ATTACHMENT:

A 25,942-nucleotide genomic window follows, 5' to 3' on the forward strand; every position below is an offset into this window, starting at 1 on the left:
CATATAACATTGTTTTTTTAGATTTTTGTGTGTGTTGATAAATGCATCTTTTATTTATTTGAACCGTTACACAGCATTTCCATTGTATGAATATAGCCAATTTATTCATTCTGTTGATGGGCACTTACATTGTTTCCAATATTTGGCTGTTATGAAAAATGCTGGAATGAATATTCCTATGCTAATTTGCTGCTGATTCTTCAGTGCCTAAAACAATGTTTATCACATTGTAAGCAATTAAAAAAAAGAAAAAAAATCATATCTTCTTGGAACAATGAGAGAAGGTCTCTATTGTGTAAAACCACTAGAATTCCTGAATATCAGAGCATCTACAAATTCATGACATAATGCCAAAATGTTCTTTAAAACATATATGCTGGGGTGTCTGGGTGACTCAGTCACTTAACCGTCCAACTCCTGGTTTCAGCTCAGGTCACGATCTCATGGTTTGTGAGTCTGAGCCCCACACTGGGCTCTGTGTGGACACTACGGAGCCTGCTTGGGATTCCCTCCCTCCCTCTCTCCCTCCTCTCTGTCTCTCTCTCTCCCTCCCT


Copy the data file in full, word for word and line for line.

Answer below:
A 25,942-nucleotide genomic window follows, 5' to 3' on the forward strand; every position below is an offset into this window, starting at 1 on the left:
CATATAACATTGTTTTTTTAGATTTTTGTGTGTGTTGATAAATGCATCTTTTATTTATTTGAACCGTTACACAGCATTTCCATTGTATGAATATAGCCAATTTATTCATTCTGTTGATGGGCACTTACATTGTTTCCAATATTTGGCTGTTATGAAAAATGCTGGAATGAATATTCCTATGCTAATTTGCTGCTGATTCTTCAGTGCCTAAAACAATGTTTATCACATTGTAAGCAATTAAAAAAAAGAAAAAAAATCATATCTTCTTGGAACAATGAGAGAAGGTCTCTATTGTGTAAAACCACTAGAATTCCTGAATATCAGAGCATCTACAAATTCATGACATAATGCCAAAATGTTCTTTAAAACATATATGCTGGGGTGTCTGGGTGACTCAGTCACTTAACCGTCCAACTCCTGGTTTCAGCTCAGGTCACGATCTCATGGTTTGTGAGTCTGAGCCCCACACTGGGCTCTGTGTGGACACTACGGAGCCTGCTTGGGATTCCCTCCCTCCCTCTCTCCCTCCTCTCTGTCTCTCTCTCTCCCTCCCT